It appears from the book that the pluralist Shakespeare of the theatre has made few inroads into the classrooms and teaching methods Harris has encountered around India. In such spaces, Masala Shakespeare will arrive as an appealing argument, with a liberal, even comic worldview that’s easy to respect. I wonder, though, about what it says to Indian readers who came to Shakespeare from the opposite direction. There are many who, upon reading his plays for the first time in high school or college, recognised him as a kindred spirit because we had already been prepared for these goofy, multi-valent, sometimes even radical texts by the ridiculous (but also sublime) movies, to which they were distant ancestors.

A warning, not a plea

Harris’s interest in new Hindi cinema is bracing, as are his astute, often minutely inscribed readings of songs, scenes and sequences. His reflections on the continuities and divergences in the tradition of Gulzar and Vishal Bhardwaj – both Shakespeare adaptors as well as cross-generational collaborators – and essays on how Twelfth Night and Taming of the Shrew have been adapted in India are mischievous and thoughtful. If his choice of movies sometimes seems arbitrary, it’s difficult to complain: a memoir must be allowed its eccentricities, even if Angoor needs no defenders, and Ishaqzaade (yes, really) deserves none.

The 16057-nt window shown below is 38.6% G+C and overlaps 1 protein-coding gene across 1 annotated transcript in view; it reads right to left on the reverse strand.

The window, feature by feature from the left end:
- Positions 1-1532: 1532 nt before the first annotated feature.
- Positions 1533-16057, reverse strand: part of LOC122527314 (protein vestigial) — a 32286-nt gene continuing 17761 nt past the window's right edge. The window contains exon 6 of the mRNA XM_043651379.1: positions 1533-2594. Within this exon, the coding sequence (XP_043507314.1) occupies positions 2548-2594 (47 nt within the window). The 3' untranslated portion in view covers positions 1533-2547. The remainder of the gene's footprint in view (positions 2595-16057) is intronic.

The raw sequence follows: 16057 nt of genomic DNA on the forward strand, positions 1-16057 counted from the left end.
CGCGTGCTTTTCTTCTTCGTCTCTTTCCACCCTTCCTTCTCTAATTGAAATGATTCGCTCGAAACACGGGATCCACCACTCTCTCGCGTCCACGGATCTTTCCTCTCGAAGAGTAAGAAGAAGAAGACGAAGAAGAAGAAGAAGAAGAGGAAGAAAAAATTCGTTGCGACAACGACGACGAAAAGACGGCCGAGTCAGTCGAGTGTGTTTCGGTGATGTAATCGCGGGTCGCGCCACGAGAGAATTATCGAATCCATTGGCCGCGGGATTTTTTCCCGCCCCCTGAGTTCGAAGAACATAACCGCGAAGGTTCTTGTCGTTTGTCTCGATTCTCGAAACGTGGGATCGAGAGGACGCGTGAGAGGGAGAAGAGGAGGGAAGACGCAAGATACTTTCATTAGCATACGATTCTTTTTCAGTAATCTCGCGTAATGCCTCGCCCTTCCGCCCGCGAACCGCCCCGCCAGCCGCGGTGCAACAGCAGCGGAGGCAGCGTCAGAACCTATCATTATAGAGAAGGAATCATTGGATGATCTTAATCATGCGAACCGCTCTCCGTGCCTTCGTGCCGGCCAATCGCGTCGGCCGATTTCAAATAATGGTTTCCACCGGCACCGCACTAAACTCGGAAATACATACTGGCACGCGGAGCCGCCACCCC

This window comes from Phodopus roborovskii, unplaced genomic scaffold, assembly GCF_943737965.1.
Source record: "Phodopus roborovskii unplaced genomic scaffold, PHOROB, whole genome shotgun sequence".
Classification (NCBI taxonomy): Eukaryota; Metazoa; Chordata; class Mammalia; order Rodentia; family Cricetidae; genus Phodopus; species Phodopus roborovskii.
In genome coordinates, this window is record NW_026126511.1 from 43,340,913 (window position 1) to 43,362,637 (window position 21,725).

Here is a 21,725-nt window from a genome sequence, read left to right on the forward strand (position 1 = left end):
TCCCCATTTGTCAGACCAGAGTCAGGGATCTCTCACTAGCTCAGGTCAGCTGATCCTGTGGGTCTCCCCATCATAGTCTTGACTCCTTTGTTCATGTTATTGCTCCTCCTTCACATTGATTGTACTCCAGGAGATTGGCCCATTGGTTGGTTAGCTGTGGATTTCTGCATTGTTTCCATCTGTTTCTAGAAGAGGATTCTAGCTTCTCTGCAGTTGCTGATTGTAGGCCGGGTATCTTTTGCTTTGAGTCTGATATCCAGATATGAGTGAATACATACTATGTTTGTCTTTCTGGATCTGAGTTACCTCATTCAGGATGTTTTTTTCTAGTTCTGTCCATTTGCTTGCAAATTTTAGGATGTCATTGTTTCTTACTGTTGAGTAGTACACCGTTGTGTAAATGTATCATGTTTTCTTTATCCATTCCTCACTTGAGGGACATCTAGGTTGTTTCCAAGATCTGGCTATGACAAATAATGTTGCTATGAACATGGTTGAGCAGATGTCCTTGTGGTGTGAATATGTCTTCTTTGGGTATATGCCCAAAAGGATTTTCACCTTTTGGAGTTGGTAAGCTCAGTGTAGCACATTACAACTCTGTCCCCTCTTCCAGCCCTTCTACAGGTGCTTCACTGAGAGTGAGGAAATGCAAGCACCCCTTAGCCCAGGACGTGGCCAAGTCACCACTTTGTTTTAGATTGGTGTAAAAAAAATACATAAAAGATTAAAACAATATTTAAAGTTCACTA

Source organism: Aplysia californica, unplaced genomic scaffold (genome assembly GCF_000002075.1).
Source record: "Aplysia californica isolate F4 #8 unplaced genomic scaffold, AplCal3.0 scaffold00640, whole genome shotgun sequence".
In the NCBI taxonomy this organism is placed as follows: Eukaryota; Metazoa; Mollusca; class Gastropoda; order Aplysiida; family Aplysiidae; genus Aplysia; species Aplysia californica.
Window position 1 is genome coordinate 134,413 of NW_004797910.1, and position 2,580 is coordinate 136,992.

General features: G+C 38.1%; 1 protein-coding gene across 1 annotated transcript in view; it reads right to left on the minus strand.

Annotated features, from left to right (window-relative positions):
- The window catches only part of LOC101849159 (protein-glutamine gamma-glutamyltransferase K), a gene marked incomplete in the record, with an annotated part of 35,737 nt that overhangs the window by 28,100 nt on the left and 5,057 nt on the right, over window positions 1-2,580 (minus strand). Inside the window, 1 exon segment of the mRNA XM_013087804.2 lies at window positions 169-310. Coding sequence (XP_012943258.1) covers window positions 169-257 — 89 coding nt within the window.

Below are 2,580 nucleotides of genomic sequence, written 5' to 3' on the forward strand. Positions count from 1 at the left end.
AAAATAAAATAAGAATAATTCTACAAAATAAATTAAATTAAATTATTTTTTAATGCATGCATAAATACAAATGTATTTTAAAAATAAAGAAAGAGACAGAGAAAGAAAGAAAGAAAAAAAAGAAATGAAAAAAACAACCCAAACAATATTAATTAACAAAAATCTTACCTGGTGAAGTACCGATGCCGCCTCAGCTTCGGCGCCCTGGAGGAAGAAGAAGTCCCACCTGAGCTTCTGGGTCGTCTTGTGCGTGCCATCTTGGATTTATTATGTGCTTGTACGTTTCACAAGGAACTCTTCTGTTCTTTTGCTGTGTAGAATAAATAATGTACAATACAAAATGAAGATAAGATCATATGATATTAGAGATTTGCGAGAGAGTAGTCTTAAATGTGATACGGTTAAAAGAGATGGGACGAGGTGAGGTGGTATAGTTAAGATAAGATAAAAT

Harris’s breadth of Shakespearean experience is astonishing, although the book wears this lightly. From making theatre in New Zealand to scholarship in the United States to teaching and even the chieftainship of the Indian Shakespeare Society, I wish the book had been more personal yet, and left arguments such as Harris’s declaration of himself as a “love jihadi” in cross-cultural partnership with an Indian, implicit. The term was not, after all, invented to hunt and oppress men with Harris’s racial and socio-economic privileges.

From its beginnings in Elizabethan London, Shakespeare’s work has comforted the afflicted while trying not to get thrown out of court by afflicting the comfortable too much. The Victorians could classicise him; authoritarians could co-opt him; today’s oligarchs are usually happy to deal out loose change for new prestige productions. Masala Shakespeare is not really a plea for cultural preservation, either of Shakespeare or of “classic” Hindi cinema. It’s a warning that an obsession with self-regarding, middlebrow tastefulness cannot co-exist with grand fantasy – and that it will never be sufficiently humane to settle for the former.

Masala Shakespeare: How a Firangi Writer Became Indian, Jonathan Gil Harris, Aleph Book Company.